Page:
How furries are making virtual reality actually worth visiting

[Many aspects of presence phenomena, including the sense of freedom and exploration many creator-users fear will be lost as corporations take over as they did the early versions of the internet, are explored in this interesting story from Input; see the original story for more images, tweets and videos. –Matthew]

ANTHROPOMORPHISM

How furries are making virtual reality actually worth visiting

The community is at the vanguard of VR — from world design to teledildonic orgies.

Matt Baume
July 27, 2021

Here I am, standing in the basement of a sprawling house full of stolen merchandise in Louisville, Kentucky, and I am not alone.

The house went viral a few months ago for being a hoarder’s dream: It’s a former church-turned-warehouse that was, until recently, occupied by a bargain-bin DVD reseller whose merchandise was not always obtained through legal means. It is a labyrinth of discount videos, wheels of bubble wrap, and hasty renovations leaving half-completed bathrooms and staircases to nowhere.

Turning a corner, I come upon a giant rubber dragon blocking a doorway, a huge beaming smile painted on his face. “Well, hello!” he bellows, crouching down to get a better look at me.

To my left is a robot with the head of a wolf, chatting with a floating husky; to my right is an aardvark in a Hawaiian shirt. Gazing beyond the dragon, I see a griffin, an otter, and a deer chase each other through the stacks, laughing delightedly. Behind me is a talking cat with glowing yellow eyes. These are furries, members of a fandom (largely online) based around all manner of anthropomorphic animals. Furries generally represent themselves as such creatures, from anime avatars to bespoke, real-world costumes. The cat is the one who brought me to this house — after turning me into a three-foot-tall rabbit.

These creatures are my tour guides through virtual reality, all of us simultaneously dispersed across the surface of the planet and also standing alongside each other in VR. The house in which we have met was originally 3D-scanned for real estate tours on Zillow; but then someone grabbed the scans and reconstructed them in virtual reality, allowing us to wander the mess together.

Tonight, we’re having a blast hopping from one VR world to another, dashing through one weird realm after another, laughing and playing and making new friends like children on a playground. The hoarder house is just one stop on our tour.

“It’s like the early days of the internet,” says Coopertom, the cat who invited me here. “It’s the Wild West, and anything’s possible.” He waves his hand, conjuring a portal to another strange realm, and disappears into its glow. I follow him through.

Growing up as a nerd in the ’90s, I’d become accustomed to VR existing in a perpetual state of being almost ready, a near-Holodeck that’s never quite panned out. In 1996, I strapped on a frame rate headset at Cybersmith in Boston and immediately got motion-sick; in the 2000s, I sampled tech demos at the Game Developers Conference, where cubes bounced off rainbow walls. Pretty, but pointless.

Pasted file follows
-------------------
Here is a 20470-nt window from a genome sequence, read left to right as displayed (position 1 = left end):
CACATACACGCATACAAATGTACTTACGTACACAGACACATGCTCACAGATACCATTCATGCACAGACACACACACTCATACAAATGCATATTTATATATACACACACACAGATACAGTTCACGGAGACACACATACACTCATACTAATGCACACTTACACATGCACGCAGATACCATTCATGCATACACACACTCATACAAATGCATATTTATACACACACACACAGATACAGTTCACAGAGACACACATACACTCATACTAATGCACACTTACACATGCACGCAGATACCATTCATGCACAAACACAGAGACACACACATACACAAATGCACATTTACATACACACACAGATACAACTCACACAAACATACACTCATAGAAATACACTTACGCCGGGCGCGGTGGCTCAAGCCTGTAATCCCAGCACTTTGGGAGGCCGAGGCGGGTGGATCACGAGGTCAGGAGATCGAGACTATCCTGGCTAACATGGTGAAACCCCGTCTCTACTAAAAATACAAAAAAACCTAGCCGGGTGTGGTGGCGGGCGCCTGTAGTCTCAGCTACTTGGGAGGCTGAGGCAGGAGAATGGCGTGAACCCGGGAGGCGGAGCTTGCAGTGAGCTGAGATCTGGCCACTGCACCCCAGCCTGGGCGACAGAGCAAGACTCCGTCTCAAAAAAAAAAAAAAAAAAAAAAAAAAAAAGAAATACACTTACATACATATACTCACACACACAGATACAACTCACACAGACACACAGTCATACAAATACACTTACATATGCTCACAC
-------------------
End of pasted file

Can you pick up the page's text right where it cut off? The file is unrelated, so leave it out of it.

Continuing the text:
The revolutionary potential of VR was always just out of reach — until now. Over the last few weeks, I’ve spent countless hours exploring virtual worlds with a band of nerds who have figured out how to create the most satisfying, immersive social experience I’ve ever found in VR. The subculture that made it happen? Furries.

Their platform of choice is usually VRChat, an app available for headsets and desktop machines that allows people to gather in largely user-generated worlds. It’s by no means the only social VR app out there, but it’s the most robust and crowd-friendly (NeosVR has fewer users; Facebook’s Spaces app only allows gatherings of up to four).

VRChat is easy to start using since the base version is free and can be run on a PC without a VR headset. It took me just a minute to download the software, and then I was immediately roaming 3D worlds, bumping into chatty strangers and skipping through unpredictable portals. With just a few clicks, I was in Tuscany; then a dungeon full of glowing pink mushrooms; then on a dance floor surrounded by hamsters; then scaling the 20th Century Fox logo. Developers can create interactive elements with a custom-built programming language called Udon, and its widespread adoption has yielded a seemingly infinite supply of worlds to explore and strangers to encounter.

Furries aren’t the only ones using VRChat, but what sets their gatherings and creations apart from others that I’ve seen is how closely they resemble the messy, chaotic, wonderfully idiosyncratic fun of the World Wide Web in the ’90s. That was back when there was relatively little corporate control or even awareness of the internet, and early adopters had near-total freedom to create personal refuges for themselves and their clans. Furries were the vanguard of that cultural moment, and they’re at it again with VR — and this time, their numbers are far greater.

“We really were there at the start,” says Changa, a VR creator and greymuzzle (translation: a furry of a certain age). “I got on the internet in ’88. And I knew other furries who were getting accounts at colleges.”

Changa would sneak into MIT and Harvard networks by sequentially dialing campus numbers from his computer, one at a time, until a modem picked up. Once connected, he’d hop around in UNIX shells and would occasionally discover a MUCK — an offshoot of MUDs (Multi-User Dungeons) — essentially an early version of synchronous text-based chat rooms.